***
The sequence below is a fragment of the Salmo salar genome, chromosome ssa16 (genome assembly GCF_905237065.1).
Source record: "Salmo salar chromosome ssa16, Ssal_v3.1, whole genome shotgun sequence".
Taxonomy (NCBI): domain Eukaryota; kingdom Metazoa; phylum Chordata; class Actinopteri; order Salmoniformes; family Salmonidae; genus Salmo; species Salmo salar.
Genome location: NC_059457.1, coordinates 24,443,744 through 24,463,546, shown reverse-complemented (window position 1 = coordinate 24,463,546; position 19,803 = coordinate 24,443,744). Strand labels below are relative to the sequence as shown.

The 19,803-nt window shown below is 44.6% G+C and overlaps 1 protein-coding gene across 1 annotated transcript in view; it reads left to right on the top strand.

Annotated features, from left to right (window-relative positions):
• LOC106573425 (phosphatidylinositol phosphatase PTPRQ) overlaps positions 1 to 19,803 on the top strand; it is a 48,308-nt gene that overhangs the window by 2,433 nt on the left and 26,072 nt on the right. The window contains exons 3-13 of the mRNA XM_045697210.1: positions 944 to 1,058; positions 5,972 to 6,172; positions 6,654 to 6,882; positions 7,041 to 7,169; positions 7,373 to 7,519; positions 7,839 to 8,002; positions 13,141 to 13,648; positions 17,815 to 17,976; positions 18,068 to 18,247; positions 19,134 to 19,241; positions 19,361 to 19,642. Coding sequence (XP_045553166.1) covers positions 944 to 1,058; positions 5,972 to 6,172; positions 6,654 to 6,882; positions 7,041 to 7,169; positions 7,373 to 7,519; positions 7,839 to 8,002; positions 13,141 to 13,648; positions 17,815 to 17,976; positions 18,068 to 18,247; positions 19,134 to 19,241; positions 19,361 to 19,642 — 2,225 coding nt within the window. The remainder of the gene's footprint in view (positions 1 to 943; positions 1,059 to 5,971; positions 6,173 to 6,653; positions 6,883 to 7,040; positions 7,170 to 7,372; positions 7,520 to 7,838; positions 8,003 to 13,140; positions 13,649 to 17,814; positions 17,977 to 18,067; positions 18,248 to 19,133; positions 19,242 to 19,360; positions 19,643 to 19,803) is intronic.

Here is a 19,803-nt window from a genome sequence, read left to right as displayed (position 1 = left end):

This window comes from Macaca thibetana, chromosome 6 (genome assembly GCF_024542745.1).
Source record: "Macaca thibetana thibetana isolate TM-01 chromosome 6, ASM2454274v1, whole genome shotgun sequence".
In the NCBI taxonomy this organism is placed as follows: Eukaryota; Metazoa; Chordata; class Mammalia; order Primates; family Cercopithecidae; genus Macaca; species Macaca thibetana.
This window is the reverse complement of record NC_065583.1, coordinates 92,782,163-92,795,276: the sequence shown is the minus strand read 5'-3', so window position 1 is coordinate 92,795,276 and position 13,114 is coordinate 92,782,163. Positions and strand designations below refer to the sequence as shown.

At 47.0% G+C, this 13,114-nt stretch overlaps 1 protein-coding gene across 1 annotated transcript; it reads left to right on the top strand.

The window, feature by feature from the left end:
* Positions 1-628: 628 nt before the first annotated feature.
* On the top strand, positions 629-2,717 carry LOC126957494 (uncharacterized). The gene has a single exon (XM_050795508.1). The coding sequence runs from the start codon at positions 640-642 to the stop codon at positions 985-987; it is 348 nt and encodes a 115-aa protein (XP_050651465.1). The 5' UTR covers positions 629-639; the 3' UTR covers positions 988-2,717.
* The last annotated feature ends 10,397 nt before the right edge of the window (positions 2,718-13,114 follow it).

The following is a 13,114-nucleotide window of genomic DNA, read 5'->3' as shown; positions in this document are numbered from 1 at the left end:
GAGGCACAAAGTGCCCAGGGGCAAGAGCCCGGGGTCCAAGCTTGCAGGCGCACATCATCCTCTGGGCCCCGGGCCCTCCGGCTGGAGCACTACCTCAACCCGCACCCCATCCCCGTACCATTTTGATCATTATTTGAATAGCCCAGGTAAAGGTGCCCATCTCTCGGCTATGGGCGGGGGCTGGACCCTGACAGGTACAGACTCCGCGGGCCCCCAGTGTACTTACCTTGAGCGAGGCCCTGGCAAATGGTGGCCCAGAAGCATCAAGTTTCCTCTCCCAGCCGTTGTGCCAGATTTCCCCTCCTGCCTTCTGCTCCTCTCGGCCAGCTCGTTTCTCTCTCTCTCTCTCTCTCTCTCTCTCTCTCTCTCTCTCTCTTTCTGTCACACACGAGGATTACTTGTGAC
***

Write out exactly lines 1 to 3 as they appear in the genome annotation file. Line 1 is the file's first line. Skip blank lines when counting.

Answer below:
The sequence below is a fragment of the Salmo salar genome, chromosome ssa16 (genome assembly GCF_905237065.1).
Source record: "Salmo salar chromosome ssa16, Ssal_v3.1, whole genome shotgun sequence".
Taxonomy (NCBI): domain Eukaryota; kingdom Metazoa; phylum Chordata; class Actinopteri; order Salmoniformes; family Salmonidae; genus Salmo; species Salmo salar.